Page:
Naegleria fowleri

Kelly Fero - ParaSite

February 26, 2010


            Naegleria fowleri is a free-living ameboflagellate that can cause primary amebic meningoencephalitis in humans (PAM).  Of the 30+ species of Naegleria that have been isolated, only N. fowleri has been demonstrated to be pathogenic in humans.  Another species, N. australeinsis, has been proven to be pathogenic in mice and is useful in laboratory study of Naegleria pathogenesis (De Jonchheere, 2004).  While the number of reported cases of N. fowleri infection is small, because of the fatality of PAM (98% death rate), the amoeba and resulting meningoencephalitis are a public health interest.


Scientific Classification

            Naegleria fowleri are part of the kingdom Protista (subkingdom: Protazoa).  Naegleria are part of the same superclass (Rhizopodea) as other parasitic amoebas including Entamoeba histolytica and Acanthamouba spp.  A full taxonomic classification is in Table 1 at right (adapted from Sawyer & Griffin, 1975).


Table 1. Taxonomic classification























History of Discovery

Dr.Ős Fowler and Cutler first described human disease caused by amebo-flagellate in Australia in 1965 (Fowler  & Cutler, 1965).  Their work on amebo-flagellates was quite ground-breaking as it provided an example of how one protozoa can effectively live both freely in the environment, and in a human host.  In the years since a total of 144 cases have been confirmed in a variety of countries (Table 2). In 1966 Dr. Butt termed the infection resulting from N. fowleri

Primary Amebic Meningoencephalitis (PAM) in order to distinguish this central nervous system (CNS) invasion from other secondary invasions other amoebas such as E. histolytica can cause (Butt, 1966).  An interesting retrospective study found the likely first recorded case of PAM occurred in Ireland in 1909 (St. Symmers, 1969).



Morphology (Martinez, 1985)

            There are three distinct morphological stages in the life cycle of N. fowleri: trophozoite, flagellate, and cyst (Figure 1A-C).  The trophozoite is the infective stage of the amoeba. They are ~10-20mm long and contain a nucleus with a large karyosome surrounded by a halo. Trophozoites reproduce by binary fission and are motile due to round processes filled with granular cytoplasm called lobopodia.  N. fowleri is a thermophilic organism and can tolerate temperatures up to 45ˇC; the ideal growth temperature for trophozoites is 42ˇC.  When free-living, trophozoites use a structure called a food-cup (Figure 1D) to ingest bacteria and yeast – in a human host this same structure is used to ingest red blood cells, white blood cells, and tissue.  Another important structure is the contractile vacuole.  This vacuole ruptures, empties, and reforms in a rapid process and is valuable in recognizing amebic trophozoites among other tissue cells.

            The flagellate stage is entered as a response to a change in pH or ion concentration of the amoebaŐs environment. In just minutes to a few hours trophozoites differentiate into bi-flagellated cells.  This change can be induced by placement of trophozoites from culture into distilled water.

            Additionally, in unfavorable conditions (low nutrient, crowding, cold temperatures, desiccation), N. fowleri can form cysts.  These cysts are ~8-15mm long and if they are introduced to the favorable environment of the human nasal passages can revert to the trophozoite stage and become infective.


Figure 1: Stages of N. fowleri.


(A) trophozoite              (B) cyst                   (C) Flagellate              (D) EM of food cup


Life Cycle (CDC, 2009)

            The life cycle of N. fowleri can occur in a human host, or freely in an aquatic or soil environment (Figure 2). In a warm, high nutrient, aquatic environment the trophozoite stage predominates. This is the reproductive stage and a trophozoite that undergoes promitosis results in two trophozoites. If pH or ionic changes occur surrounding the organism, the trophozoite can transition to the more mobile flagellated form.  If the environment becomes depleted of nutrients, cold, or dry the trophozoite can encyst to survive the unfavorable conditions.  Cysts and trophozoites can enter the human through nasal passages, usually related to water activities.  Trophozoites are infective, and their penetration of the nasal mucosa and subsequent migration to the brain results in PAM.  Visualization of trophozoites in a personŐs CSF or brain tissue is considered the diagnostic stage.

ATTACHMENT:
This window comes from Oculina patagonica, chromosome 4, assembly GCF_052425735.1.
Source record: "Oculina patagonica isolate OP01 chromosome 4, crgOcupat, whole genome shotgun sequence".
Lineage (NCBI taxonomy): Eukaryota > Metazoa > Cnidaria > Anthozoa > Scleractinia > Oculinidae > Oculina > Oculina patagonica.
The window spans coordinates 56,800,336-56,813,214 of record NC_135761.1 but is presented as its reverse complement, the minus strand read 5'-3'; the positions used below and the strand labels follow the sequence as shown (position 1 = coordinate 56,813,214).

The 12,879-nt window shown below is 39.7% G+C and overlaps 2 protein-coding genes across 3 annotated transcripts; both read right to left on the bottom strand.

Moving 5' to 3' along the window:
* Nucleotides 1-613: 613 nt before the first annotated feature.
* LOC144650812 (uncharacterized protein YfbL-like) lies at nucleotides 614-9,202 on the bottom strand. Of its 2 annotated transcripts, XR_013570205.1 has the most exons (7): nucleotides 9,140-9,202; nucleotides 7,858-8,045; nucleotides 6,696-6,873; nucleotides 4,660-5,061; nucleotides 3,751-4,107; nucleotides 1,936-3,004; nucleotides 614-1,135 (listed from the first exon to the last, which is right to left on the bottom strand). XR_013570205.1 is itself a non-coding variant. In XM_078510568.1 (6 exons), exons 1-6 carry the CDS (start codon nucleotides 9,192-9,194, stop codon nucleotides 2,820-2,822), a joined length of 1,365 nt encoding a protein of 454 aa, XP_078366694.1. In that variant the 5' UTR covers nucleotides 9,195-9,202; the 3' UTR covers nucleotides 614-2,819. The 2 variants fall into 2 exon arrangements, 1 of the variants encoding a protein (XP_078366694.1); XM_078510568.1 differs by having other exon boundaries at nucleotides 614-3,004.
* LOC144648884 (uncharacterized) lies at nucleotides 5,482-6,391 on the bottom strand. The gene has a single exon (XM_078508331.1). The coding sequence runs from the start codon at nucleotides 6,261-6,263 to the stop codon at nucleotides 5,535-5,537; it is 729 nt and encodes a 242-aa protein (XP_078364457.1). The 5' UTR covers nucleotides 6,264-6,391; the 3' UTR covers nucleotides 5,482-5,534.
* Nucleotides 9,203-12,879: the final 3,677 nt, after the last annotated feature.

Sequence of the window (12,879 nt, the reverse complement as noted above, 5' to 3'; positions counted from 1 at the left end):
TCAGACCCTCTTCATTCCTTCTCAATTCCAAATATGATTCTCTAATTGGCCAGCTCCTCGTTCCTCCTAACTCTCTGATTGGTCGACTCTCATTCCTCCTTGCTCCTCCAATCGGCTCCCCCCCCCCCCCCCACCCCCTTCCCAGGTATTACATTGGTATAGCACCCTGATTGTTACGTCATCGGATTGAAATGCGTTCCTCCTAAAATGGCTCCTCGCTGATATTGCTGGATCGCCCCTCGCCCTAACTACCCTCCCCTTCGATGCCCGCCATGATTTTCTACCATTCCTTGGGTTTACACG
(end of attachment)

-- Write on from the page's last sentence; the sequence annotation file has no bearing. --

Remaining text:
Naegleria fowleri have been isolated from soil, swimming pools, cooling towers, hospital hydrothermal pools, and sewage sludge (Visvesvara et al., 1990).  Most reported infections occur after swimming in warm bodies of water.  Introduction of trophozoites to the nasal passages of humans is the first step in Naegleria fowleri infection.  There are no animal reservoirs of N. fowleri.  The bodies of water and soil contaminated with N. fowleri may be considered physical reservoirs – as a free-living amoeba they can survive out of human hosts as long as the conditions remain favorable.   


Incubation Period

            The period between initial contact with the pathogenic N. fowleri  and the onset of clinical signs and symptoms varies from 2-3 days to as long as 7-15 days.  Once symptomatic, however, progression of PAM is rapid and often fatal (Ma et al., 1990).


Pathogenesis (Ma et al., 1990)

            The portal of entry of N. fowleri into the human host is the nasal cavity.  After entry, the trophozoite penetrates the nasal mucosa and migrates along mesaxonal spaces of unmyelinated olfactory nerves terminating at the olfactory bulb in the subarachniod space.  This space is quite vascularized and is a route of dissemination of trophozoites to other areas of the CNS.  There are histopathological characteristics of the invaded tissues – for example the olfactory mucosa and olfactory bulb have hemorrhagic necrosis.  An important note is that trophozoites only are found in PAM lesions.


Clinical Presentation in Humans (Ma et al., 1990)

            After the initial incubation period, N. fowleri infection is characterized by abrupt onset of bifrontal or bitemporal headache, fever, nausea, vomiting (often projective), and encephalitis.  Sometimes early in the progression of disease changes in smell (parosmia) and taste (ageusia) occur as trophozoites damage the olfactory system.  After early signs described above, progression to coma and seizures is rapid – over a period of 3-7 days.  PAM often resembles purulent bacterial meningitis and early in its course differences cannot be distinguished.  The vast majority of PAM cases end in death (98%), on average only one week after appearance of the first symptoms.